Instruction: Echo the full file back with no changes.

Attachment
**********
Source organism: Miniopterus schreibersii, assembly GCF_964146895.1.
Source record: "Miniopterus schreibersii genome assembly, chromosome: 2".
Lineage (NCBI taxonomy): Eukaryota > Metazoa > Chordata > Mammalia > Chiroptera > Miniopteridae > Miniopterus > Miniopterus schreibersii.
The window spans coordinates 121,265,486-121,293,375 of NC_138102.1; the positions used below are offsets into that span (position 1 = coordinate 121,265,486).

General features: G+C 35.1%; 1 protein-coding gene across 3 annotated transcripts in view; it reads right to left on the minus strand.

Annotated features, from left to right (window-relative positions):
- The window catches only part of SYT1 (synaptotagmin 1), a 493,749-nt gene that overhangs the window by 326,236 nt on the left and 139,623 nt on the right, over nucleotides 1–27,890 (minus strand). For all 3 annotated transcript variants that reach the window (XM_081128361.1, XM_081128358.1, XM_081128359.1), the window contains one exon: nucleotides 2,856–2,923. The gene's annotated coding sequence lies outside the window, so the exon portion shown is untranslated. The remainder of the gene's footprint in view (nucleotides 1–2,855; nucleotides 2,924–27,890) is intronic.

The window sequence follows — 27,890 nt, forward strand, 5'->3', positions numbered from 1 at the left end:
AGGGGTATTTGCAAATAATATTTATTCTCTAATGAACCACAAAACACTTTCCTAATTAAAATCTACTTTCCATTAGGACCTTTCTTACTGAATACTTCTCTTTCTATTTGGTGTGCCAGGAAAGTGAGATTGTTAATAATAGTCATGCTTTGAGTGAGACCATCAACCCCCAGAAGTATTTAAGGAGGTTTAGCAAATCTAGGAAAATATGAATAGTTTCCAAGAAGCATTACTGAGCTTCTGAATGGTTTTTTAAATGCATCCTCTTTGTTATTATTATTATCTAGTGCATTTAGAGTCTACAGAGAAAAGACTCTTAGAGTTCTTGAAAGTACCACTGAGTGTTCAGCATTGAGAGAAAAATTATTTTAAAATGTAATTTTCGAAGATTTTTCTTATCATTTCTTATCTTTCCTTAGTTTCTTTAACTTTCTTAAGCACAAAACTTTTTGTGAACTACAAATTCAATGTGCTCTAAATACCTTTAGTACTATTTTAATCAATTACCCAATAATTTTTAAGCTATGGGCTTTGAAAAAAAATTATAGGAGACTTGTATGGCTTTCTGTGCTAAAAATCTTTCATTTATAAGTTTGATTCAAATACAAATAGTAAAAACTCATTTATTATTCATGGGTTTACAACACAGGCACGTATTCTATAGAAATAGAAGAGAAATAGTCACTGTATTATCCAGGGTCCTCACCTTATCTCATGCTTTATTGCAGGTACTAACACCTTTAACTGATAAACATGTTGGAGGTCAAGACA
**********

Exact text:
Source organism: Miniopterus schreibersii, assembly GCF_964146895.1.
Source record: "Miniopterus schreibersii genome assembly, chromosome: 2".
Lineage (NCBI taxonomy): Eukaryota > Metazoa > Chordata > Mammalia > Chiroptera > Miniopteridae > Miniopterus > Miniopterus schreibersii.
The window spans coordinates 121,265,486-121,293,375 of NC_138102.1; the positions used below are offsets into that span (position 1 = coordinate 121,265,486).

General features: G+C 35.1%; 1 protein-coding gene across 3 annotated transcripts in view; it reads right to left on the minus strand.

Annotated features, from left to right (window-relative positions):
- The window catches only part of SYT1 (synaptotagmin 1), a 493,749-nt gene that overhangs the window by 326,236 nt on the left and 139,623 nt on the right, over nucleotides 1–27,890 (minus strand). For all 3 annotated transcript variants that reach the window (XM_081128361.1, XM_081128358.1, XM_081128359.1), the window contains one exon: nucleotides 2,856–2,923. The gene's annotated coding sequence lies outside the window, so the exon portion shown is untranslated. The remainder of the gene's footprint in view (nucleotides 1–2,855; nucleotides 2,924–27,890) is intronic.

The window sequence follows — 27,890 nt, forward strand, 5'->3', positions numbered from 1 at the left end:
AGGGGTATTTGCAAATAATATTTATTCTCTAATGAACCACAAAACACTTTCCTAATTAAAATCTACTTTCCATTAGGACCTTTCTTACTGAATACTTCTCTTTCTATTTGGTGTGCCAGGAAAGTGAGATTGTTAATAATAGTCATGCTTTGAGTGAGACCATCAACCCCCAGAAGTATTTAAGGAGGTTTAGCAAATCTAGGAAAATATGAATAGTTTCCAAGAAGCATTACTGAGCTTCTGAATGGTTTTTTAAATGCATCCTCTTTGTTATTATTATTATCTAGTGCATTTAGAGTCTACAGAGAAAAGACTCTTAGAGTTCTTGAAAGTACCACTGAGTGTTCAGCATTGAGAGAAAAATTATTTTAAAATGTAATTTTCGAAGATTTTTCTTATCATTTCTTATCTTTCCTTAGTTTCTTTAACTTTCTTAAGCACAAAACTTTTTGTGAACTACAAATTCAATGTGCTCTAAATACCTTTAGTACTATTTTAATCAATTACCCAATAATTTTTAAGCTATGGGCTTTGAAAAAAAATTATAGGAGACTTGTATGGCTTTCTGTGCTAAAAATCTTTCATTTATAAGTTTGATTCAAATACAAATAGTAAAAACTCATTTATTATTCATGGGTTTACAACACAGGCACGTATTCTATAGAAATAGAAGAGAAATAGTCACTGTATTATCCAGGGTCCTCACCTTATCTCATGCTTTATTGCAGGTACTAACACCTTTAACTGATAAACATGTTGGAGGTCAAGACA